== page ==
Anyone involved in software development will leap at this sort of design question like a seal after fish. It's actively encouraging three of the most disastrous traits of the IT industry: (a) ignoring precedent and expertise, and therefore continually re-inventing the wheel in a squarer form; (b) concocting "problems" in order to be able to "solve" them; and (c) unshakeable belief in one's own wide-ranging genius. It is impossible to over-estimate the self-regard of anyone who has ever worked in the software industry. (Yes, this includes the author of this article.)

There's another problem, which we can tease out by inserting a stage direction into Joel's scene of the hapless interviewee being humiliated somewhere in the Garment District:

Interviewer:Please could you design us a house.
Interviewee:(Pauses. No further information is forthcoming. Eyes swivel in alarm at the prospect of working for people incapable of providing even the most basic brief for a project. Cursing the evil hour that they sent in their resume, the interviewee begins to draw the thing most apparently in tune with the interviewer's mental faculties: a childlike depiction of a house.)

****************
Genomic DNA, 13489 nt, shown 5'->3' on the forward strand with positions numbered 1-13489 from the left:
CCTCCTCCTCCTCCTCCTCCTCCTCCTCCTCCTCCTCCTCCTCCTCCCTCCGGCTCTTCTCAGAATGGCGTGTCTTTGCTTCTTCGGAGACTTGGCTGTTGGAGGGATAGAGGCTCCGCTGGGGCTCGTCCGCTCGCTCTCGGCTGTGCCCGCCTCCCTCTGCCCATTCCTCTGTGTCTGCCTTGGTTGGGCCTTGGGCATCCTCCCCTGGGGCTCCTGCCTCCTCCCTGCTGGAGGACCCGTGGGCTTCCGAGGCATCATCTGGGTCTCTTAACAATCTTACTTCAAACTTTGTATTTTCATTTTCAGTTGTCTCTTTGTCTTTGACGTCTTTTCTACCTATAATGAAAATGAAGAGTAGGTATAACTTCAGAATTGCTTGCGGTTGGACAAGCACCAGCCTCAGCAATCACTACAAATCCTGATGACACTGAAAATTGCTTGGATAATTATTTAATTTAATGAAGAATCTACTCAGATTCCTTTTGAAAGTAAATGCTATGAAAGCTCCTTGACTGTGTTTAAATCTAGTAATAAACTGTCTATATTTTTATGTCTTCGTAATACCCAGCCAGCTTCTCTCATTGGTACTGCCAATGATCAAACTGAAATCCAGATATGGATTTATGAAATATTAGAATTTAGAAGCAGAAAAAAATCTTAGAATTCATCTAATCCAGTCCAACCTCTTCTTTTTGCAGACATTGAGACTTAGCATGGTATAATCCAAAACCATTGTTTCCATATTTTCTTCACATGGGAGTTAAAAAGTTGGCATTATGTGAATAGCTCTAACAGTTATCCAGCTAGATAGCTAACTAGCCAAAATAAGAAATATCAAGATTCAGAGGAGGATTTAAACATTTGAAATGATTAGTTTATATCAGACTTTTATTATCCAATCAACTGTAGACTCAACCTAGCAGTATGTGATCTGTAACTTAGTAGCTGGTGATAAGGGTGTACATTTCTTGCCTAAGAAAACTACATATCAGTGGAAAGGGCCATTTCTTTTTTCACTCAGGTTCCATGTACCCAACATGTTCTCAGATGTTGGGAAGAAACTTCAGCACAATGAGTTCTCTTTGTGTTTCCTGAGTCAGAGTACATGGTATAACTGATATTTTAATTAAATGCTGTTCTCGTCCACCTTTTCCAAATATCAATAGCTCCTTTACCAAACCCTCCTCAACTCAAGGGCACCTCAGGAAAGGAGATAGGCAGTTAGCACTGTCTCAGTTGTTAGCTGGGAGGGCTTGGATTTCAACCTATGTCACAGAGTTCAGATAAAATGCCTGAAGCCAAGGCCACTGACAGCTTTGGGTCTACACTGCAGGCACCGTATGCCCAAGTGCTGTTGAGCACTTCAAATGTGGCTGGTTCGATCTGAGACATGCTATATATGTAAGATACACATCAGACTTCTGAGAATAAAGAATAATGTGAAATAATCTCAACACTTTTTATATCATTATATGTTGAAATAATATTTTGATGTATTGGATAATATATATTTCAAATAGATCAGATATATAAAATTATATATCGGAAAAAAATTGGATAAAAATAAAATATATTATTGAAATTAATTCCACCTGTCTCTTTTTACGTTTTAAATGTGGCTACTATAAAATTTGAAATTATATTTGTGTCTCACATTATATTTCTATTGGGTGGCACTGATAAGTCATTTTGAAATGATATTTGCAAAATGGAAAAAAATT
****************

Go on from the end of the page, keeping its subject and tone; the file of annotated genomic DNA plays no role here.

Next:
Who wants to work for someone so inept at communicating their essential requirements? When, in real life, would you make a request such as this unless you were the worst manager in the world, or an unspeakable sadist? It's as though God said to Adam, "Don't eat from the tree of... oh, whatever, just hang out in this garden for a few days."

The following is pure supposition, but interesting: questions such as this seem designed to identify candidates with a talent for arch, knowing role-play, and for recognising when it's professionally advantageous. These are skills which seem best-fitted to large, rigidly hierarchical, politics-ridden organisations. Microsoft is the source of this interview question and many other equally famous ones. Microsoft has become notorious for its bureaucracy and back-stabbing.

(* The Guerilla Guide to Interviewing got revised about a year ago. The Design Question mysteriously vanished. The new version is great, but it's less fun and the silent changes are as informative as the article itself.)